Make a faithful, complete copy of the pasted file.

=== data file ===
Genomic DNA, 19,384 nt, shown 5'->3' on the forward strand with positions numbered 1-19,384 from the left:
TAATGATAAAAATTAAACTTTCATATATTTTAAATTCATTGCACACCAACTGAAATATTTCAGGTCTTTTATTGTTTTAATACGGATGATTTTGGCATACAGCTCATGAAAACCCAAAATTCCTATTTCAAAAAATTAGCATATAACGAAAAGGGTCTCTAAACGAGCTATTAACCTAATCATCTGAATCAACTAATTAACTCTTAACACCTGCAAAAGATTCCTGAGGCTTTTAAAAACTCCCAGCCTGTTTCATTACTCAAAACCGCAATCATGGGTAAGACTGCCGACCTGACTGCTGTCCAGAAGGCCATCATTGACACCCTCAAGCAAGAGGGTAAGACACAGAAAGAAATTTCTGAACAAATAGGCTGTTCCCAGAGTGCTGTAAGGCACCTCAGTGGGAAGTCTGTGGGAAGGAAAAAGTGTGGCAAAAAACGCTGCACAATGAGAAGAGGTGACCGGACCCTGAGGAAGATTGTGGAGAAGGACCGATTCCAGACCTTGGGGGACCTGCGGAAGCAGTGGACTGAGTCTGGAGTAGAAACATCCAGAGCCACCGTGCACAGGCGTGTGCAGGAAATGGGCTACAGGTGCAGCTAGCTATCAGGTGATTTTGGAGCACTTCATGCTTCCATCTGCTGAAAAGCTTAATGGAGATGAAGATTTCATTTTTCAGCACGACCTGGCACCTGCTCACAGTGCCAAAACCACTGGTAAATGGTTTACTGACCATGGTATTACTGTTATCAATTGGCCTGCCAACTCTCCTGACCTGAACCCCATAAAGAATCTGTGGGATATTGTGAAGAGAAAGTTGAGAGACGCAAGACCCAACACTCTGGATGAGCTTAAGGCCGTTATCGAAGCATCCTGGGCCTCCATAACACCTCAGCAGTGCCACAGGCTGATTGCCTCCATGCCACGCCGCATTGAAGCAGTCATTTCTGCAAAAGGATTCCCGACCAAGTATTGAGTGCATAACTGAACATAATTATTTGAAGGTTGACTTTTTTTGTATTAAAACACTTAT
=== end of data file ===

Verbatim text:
Genomic DNA, 19,384 nt, shown 5'->3' on the forward strand with positions numbered 1-19,384 from the left:
TAATGATAAAAATTAAACTTTCATATATTTTAAATTCATTGCACACCAACTGAAATATTTCAGGTCTTTTATTGTTTTAATACGGATGATTTTGGCATACAGCTCATGAAAACCCAAAATTCCTATTTCAAAAAATTAGCATATAACGAAAAGGGTCTCTAAACGAGCTATTAACCTAATCATCTGAATCAACTAATTAACTCTTAACACCTGCAAAAGATTCCTGAGGCTTTTAAAAACTCCCAGCCTGTTTCATTACTCAAAACCGCAATCATGGGTAAGACTGCCGACCTGACTGCTGTCCAGAAGGCCATCATTGACACCCTCAAGCAAGAGGGTAAGACACAGAAAGAAATTTCTGAACAAATAGGCTGTTCCCAGAGTGCTGTAAGGCACCTCAGTGGGAAGTCTGTGGGAAGGAAAAAGTGTGGCAAAAAACGCTGCACAATGAGAAGAGGTGACCGGACCCTGAGGAAGATTGTGGAGAAGGACCGATTCCAGACCTTGGGGGACCTGCGGAAGCAGTGGACTGAGTCTGGAGTAGAAACATCCAGAGCCACCGTGCACAGGCGTGTGCAGGAAATGGGCTACAGGTGCAGCTAGCTATCAGGTGATTTTGGAGCACTTCATGCTTCCATCTGCTGAAAAGCTTAATGGAGATGAAGATTTCATTTTTCAGCACGACCTGGCACCTGCTCACAGTGCCAAAACCACTGGTAAATGGTTTACTGACCATGGTATTACTGTTATCAATTGGCCTGCCAACTCTCCTGACCTGAACCCCATAAAGAATCTGTGGGATATTGTGAAGAGAAAGTTGAGAGACGCAAGACCCAACACTCTGGATGAGCTTAAGGCCGTTATCGAAGCATCCTGGGCCTCCATAACACCTCAGCAGTGCCACAGGCTGATTGCCTCCATGCCACGCCGCATTGAAGCAGTCATTTCTGCAAAAGGATTCCCGACCAAGTATTGAGTGCATAACTGAACATAATTATTTGAAGGTTGACTTTTTTTGTATTAAAACACTTAT